New York Magazine ‘Sex Diary’: Betty, An Alaskan Salmon

Photo by Marsh Williams on

Betty is an Alaskan Salmon who splits her time between the open seas of the North Pacific and the stream of her birth. Single. Heterosexual.


Well, it finally happened. I am one step closer to achieving my life’s ultimate purpose, which is fertilizing my eggs and promptly dying. Today I shed my striped markings and assumed the silvery scales of a smolt. I’ve been swimming around my native stream as a fry for 3 whole years, dodging predators and waiting for this day to come. It’s been pretty stressful fearing for my life every day, so, haha, screw you eagles and bears!

My smolt peers are forming a school, so I’m feeling a little anxious about that. I’m not much of a joiner. I’ve had a huge crush on my friend Gary, so I’m trying to get into his circle for our journey to the Pacific. 

A few months later

I’ve been swimming around the estuary for a while now with my school of smolt friends. We’re all just adjusting from fresh water to salt water. Think of it like the hot tub on a reality show. 

I must have excellent scales or something because Gary is definitely into me—so are Brad, Rob and Theodore. It’s not helping me with the other lady fish, but hey, I’m not here to make friends.

Spring — one year later

I did it! I’ve survived my first year of my Pacific migration and I’ve become a fully-fledged adult salmon. Still keeping my eye on potential fertilizers for my eventual egg sac, but I’m just not there yet, you know?

Also, nobody told me there’d be predators out here, too. You think eagles are stressful? Wait until you’re swimming the Bering Strait and spot a fishing boat full of Russians coming your way. 

One month later

Gary was eaten by a blue whale. They say not to put your metaphorical eggs in one basket, well, for some of us that is not a metaphor.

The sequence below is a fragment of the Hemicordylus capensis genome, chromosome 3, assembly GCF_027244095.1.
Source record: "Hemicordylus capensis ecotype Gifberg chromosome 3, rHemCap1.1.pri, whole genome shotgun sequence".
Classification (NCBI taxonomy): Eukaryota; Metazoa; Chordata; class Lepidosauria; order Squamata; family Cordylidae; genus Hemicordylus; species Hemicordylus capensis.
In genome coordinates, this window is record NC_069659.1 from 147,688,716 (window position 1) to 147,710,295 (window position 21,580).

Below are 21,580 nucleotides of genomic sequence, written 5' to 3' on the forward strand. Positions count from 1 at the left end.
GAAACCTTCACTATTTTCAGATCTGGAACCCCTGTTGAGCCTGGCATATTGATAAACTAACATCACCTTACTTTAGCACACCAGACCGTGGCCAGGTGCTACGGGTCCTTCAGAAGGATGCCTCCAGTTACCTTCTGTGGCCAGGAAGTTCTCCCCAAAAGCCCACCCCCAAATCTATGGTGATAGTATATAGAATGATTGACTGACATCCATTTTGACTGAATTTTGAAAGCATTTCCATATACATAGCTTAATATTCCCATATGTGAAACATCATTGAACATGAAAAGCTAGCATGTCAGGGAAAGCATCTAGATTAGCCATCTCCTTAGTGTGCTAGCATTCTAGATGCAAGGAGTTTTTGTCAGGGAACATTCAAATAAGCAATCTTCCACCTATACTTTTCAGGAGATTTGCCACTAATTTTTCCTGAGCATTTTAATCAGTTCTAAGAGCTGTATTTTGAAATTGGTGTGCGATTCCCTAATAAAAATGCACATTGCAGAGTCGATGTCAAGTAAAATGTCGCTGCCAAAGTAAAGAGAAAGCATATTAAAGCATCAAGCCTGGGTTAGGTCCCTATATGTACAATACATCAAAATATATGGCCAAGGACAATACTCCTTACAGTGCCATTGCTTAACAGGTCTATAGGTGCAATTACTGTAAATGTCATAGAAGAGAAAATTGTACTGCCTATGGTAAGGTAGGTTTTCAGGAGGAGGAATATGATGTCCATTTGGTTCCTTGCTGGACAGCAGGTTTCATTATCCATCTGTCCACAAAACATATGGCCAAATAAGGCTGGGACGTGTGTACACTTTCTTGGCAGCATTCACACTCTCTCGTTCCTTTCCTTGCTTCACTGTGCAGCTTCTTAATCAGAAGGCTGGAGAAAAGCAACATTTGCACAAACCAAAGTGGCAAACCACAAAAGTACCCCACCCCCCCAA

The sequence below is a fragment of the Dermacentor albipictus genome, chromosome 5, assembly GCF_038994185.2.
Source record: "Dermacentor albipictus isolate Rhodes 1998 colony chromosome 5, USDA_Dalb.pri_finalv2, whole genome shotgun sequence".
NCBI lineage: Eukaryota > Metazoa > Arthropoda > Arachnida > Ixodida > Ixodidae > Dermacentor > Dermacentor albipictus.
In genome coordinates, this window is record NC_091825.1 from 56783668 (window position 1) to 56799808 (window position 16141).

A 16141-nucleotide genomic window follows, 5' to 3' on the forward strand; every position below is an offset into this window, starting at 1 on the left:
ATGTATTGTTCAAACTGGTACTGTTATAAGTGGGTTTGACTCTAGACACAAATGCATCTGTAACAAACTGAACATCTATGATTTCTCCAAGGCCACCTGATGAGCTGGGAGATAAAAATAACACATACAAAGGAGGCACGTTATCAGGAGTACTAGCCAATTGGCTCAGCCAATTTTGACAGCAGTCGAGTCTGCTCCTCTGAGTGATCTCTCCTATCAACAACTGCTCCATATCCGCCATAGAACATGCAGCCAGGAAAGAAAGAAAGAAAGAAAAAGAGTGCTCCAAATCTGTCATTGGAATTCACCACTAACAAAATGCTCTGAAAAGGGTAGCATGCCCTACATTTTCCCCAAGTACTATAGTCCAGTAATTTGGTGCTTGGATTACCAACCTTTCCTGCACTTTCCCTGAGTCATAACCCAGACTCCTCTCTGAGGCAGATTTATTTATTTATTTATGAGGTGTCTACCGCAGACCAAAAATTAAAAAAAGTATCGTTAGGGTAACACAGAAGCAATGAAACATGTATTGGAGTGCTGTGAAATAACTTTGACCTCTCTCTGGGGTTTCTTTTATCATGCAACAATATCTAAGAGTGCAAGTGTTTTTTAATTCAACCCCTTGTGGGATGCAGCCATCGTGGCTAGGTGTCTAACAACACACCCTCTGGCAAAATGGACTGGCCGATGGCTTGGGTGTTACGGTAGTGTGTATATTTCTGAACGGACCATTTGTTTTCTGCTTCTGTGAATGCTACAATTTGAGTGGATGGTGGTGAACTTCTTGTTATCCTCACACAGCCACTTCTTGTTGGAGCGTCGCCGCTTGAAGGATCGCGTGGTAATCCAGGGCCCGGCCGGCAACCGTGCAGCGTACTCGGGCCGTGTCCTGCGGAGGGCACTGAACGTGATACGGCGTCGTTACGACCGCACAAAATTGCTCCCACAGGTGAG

Honestly I’m getting a little tired of swimming around the Pacific Ocean. Russians. Whales. Bigger fish. To what end? The continuation of my species I guess?

Some of the other salmon have decided to migrate back to our home stream earlier—frankly they’re sick of this. It’s quite cold. The only thing keeping me going is my innate drive to reproduce, but damn, it’s a hell of a life.


We’re doing it. I don’t know how. I don’t even think scientists know exactly how. The entire school just knows how to get back to our native stream. Something to do with scents and the sun or maybe even the earth’s magnetic field. Wild!

Brad, Rob and Theodore are hanging on for dear life–I hope at least one of them has the fat stores to survive this arduous journey home and fertilize my egg sac. 

A few weeks later

We’ve made it back home. I’m pretty tired from dislodging bits of river gravel with my body weight in order to build a secure nest for my eggs. Hiding from the male fish because I probably don’t look so hot either.

The next week

Welp, Rob and Theodore are dead. Brad killed them in order to win my favor, which totally worked. As we speak, he’s fertilizing my egg sac with milt, which is–fun fact–fish semen. I don’t think I’ll be able to say much after this because my biology basically schedules me to die at this stage. (Before I go, how about a lesson in fish gender equality for the humans? Brad dies now, too.) 

Our decaying bodies will fertilize the river and nourish all of the egg sacs laid by our school. Incredible, right? I’m thrilled to have achieved my life’s only mission, and I hope you enjoyed my sex diary!

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